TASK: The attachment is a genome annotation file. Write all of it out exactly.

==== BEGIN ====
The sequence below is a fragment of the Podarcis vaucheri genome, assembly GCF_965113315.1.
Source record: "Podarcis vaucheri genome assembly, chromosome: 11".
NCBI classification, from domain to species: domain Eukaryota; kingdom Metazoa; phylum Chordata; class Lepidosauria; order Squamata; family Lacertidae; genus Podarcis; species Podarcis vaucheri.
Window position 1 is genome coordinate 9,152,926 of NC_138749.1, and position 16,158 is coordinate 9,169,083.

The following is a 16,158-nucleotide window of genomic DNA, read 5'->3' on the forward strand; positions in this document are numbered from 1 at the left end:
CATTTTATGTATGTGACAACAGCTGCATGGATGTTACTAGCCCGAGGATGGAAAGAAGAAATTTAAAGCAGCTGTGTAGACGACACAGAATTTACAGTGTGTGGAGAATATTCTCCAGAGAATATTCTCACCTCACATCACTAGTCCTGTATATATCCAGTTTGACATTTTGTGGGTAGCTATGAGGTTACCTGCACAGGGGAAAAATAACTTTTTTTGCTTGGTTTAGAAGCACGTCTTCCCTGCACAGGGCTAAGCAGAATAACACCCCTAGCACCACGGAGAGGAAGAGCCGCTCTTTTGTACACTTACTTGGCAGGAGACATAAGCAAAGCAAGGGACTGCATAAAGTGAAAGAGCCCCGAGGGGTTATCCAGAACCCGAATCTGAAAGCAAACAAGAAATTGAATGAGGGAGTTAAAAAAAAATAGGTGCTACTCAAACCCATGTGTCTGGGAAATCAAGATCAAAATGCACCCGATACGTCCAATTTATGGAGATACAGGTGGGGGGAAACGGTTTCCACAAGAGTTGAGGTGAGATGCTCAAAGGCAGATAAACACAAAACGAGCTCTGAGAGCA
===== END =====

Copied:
The sequence below is a fragment of the Podarcis vaucheri genome, assembly GCF_965113315.1.
Source record: "Podarcis vaucheri genome assembly, chromosome: 11".
NCBI classification, from domain to species: domain Eukaryota; kingdom Metazoa; phylum Chordata; class Lepidosauria; order Squamata; family Lacertidae; genus Podarcis; species Podarcis vaucheri.
Window position 1 is genome coordinate 9,152,926 of NC_138749.1, and position 16,158 is coordinate 9,169,083.

The following is a 16,158-nucleotide window of genomic DNA, read 5'->3' on the forward strand; positions in this document are numbered from 1 at the left end:
CATTTTATGTATGTGACAACAGCTGCATGGATGTTACTAGCCCGAGGATGGAAAGAAGAAATTTAAAGCAGCTGTGTAGACGACACAGAATTTACAGTGTGTGGAGAATATTCTCCAGAGAATATTCTCACCTCACATCACTAGTCCTGTATATATCCAGTTTGACATTTTGTGGGTAGCTATGAGGTTACCTGCACAGGGGAAAAATAACTTTTTTTGCTTGGTTTAGAAGCACGTCTTCCCTGCACAGGGCTAAGCAGAATAACACCCCTAGCACCACGGAGAGGAAGAGCCGCTCTTTTGTACACTTACTTGGCAGGAGACATAAGCAAAGCAAGGGACTGCATAAAGTGAAAGAGCCCCGAGGGGTTATCCAGAACCCGAATCTGAAAGCAAACAAGAAATTGAATGAGGGAGTTAAAAAAAAATAGGTGCTACTCAAACCCATGTGTCTGGGAAATCAAGATCAAAATGCACCCGATACGTCCAATTTATGGAGATACAGGTGGGGGGAAACGGTTTCCACAAGAGTTGAGGTGAGATGCTCAAAGGCAGATAAACACAAAACGAGCTCTGAGAGCA